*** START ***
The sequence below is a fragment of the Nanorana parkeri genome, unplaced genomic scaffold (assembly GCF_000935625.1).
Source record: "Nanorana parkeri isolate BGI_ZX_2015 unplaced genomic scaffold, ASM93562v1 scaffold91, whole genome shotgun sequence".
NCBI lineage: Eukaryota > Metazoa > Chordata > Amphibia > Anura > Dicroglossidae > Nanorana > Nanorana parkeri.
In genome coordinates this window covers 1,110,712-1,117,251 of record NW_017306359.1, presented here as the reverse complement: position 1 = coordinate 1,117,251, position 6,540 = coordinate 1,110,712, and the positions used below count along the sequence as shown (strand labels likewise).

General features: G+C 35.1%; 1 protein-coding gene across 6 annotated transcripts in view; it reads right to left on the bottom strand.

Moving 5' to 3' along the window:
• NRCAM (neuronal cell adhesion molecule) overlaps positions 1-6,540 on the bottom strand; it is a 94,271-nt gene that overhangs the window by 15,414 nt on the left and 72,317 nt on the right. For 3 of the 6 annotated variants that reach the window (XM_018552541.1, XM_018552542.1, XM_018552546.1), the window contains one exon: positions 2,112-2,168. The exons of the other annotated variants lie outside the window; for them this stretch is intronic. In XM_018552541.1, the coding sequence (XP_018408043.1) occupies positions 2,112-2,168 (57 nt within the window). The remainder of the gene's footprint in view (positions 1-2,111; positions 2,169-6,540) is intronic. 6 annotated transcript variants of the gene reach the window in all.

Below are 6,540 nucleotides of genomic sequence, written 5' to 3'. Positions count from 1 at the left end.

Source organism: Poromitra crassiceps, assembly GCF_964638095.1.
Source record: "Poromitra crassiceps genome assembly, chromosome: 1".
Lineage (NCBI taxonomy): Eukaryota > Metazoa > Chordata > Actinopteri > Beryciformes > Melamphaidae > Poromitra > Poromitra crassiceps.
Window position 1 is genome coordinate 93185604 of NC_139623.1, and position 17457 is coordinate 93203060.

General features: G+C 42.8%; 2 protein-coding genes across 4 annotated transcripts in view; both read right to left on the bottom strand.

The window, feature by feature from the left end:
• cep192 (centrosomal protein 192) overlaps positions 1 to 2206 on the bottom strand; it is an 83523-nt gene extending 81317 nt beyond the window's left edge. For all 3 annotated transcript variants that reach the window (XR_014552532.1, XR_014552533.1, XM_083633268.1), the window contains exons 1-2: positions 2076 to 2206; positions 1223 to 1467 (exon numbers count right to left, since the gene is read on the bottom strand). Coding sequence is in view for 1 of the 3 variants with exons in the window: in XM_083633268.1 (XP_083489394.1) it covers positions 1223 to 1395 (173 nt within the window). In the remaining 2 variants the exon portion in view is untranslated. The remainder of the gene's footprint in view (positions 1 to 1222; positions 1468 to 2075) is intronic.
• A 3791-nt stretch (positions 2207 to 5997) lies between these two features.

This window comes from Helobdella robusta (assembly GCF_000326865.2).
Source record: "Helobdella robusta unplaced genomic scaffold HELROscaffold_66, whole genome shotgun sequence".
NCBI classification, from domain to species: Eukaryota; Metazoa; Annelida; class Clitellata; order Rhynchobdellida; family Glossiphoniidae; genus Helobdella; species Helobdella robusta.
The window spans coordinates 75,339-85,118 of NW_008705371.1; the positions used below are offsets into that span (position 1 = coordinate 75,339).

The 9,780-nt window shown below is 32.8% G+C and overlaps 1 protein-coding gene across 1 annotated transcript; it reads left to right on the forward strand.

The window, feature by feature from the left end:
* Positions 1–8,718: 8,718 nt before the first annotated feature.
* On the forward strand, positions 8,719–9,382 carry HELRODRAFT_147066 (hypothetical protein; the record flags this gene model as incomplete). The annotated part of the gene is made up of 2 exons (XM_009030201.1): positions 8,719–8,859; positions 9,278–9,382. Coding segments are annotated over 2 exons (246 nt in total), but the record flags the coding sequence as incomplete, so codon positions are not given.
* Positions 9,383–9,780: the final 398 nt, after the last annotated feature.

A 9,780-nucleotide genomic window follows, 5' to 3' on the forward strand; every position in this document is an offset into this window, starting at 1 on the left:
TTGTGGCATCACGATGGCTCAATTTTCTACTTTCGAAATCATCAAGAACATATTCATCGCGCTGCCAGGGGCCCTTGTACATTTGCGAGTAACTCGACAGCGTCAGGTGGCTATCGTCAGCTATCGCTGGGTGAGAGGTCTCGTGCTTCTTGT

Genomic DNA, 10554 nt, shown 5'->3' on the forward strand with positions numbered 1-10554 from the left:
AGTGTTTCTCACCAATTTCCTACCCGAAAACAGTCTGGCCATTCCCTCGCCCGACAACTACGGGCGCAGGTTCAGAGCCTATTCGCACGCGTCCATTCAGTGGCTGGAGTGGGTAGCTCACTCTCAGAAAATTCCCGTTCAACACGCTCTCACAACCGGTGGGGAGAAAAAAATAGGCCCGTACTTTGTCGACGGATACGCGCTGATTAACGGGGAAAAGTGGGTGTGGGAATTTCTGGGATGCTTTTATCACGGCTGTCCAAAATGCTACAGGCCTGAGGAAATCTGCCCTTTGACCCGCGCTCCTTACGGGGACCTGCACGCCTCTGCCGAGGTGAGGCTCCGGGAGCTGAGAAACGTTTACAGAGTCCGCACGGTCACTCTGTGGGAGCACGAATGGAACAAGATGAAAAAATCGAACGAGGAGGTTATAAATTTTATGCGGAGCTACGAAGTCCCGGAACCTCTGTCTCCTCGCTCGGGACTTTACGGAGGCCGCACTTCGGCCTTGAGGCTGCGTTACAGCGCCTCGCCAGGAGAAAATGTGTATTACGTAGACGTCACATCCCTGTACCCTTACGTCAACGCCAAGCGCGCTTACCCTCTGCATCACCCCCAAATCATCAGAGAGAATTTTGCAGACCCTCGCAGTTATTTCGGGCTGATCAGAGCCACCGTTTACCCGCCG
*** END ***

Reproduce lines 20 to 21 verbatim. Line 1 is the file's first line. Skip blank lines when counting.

The window spans coordinates 75,339-85,118 of NW_008705371.1; the positions used below are offsets into that span (position 1 = coordinate 75,339).

The 9,780-nt window shown below is 32.8% G+C and overlaps 1 protein-coding gene across 1 annotated transcript; it reads left to right on the forward strand.